Zambia is working on a new that legislation that will give local suppliers and contractors a fair share of procurement in the mining sector.
Mr. Musukwa said during a meeting with suppliers, labour unions and other officials on the proposed law that the mining sector imported goods and services worth over $4 billion annually but only 10 percent went to local suppliers.
According to him, not much has been done to promote local firms’ participation in the mining sector despite hyped talk on industrialization as most goods procured by mining firms were imported and not manufactured locally.
“This is a mismatch and must not be entertained. Mining investors have been a darling of foreign contractors,” Musukwa said, without specifying how much the government wanted miners to procure locally.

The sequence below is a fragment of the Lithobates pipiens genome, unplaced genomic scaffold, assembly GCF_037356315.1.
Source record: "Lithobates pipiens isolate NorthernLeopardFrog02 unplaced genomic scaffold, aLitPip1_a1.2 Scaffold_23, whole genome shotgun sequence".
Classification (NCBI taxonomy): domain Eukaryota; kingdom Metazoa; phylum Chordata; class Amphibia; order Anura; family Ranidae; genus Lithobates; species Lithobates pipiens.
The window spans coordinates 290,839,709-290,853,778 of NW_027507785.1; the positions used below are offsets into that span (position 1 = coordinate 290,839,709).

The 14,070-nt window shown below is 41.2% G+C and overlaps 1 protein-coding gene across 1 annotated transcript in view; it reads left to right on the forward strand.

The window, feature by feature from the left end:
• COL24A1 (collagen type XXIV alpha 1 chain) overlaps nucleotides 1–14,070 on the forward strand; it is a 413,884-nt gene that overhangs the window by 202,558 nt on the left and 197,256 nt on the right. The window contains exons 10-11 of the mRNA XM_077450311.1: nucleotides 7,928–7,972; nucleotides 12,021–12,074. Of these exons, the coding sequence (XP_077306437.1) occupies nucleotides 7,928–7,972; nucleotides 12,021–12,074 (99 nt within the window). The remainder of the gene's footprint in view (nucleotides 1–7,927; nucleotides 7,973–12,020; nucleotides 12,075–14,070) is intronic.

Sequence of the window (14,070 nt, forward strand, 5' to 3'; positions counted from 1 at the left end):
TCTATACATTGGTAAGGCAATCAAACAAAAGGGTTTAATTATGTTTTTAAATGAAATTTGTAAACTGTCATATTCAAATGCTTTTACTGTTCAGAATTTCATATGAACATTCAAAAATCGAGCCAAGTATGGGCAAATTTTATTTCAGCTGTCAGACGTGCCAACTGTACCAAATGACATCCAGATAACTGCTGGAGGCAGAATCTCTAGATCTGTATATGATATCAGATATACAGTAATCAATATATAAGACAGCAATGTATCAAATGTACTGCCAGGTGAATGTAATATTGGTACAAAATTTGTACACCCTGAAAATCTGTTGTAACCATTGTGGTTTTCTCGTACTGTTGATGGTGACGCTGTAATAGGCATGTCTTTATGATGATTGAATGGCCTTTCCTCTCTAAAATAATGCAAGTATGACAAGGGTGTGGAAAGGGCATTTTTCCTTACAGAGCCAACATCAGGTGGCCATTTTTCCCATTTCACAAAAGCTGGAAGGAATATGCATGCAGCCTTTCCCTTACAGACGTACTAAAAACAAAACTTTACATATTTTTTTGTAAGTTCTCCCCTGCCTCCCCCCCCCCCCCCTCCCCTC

The government, he said, will review policies to help improve the welfare of Zambians despite concerns raised by mining firms, adding that some mining firms have been building capacity for foreign firms at the expense of local firms.
The African Development Bank (AfDB) has helped the government come up with a report on how to improve local content in the mining sector.
Mary Monyau, the bank’s representative in Zambia, said many African countries have failed to utilize minerals to improve the lives of their citizens.
She said most goods and services imported by mining firms were given to foreign companies, a move that disadvantages local firms.
Zambia’s comparative advantage is in mining, and the government needs to ensure that the mining industry drives growth in other sectors of the economy, Mr. Musukwa added.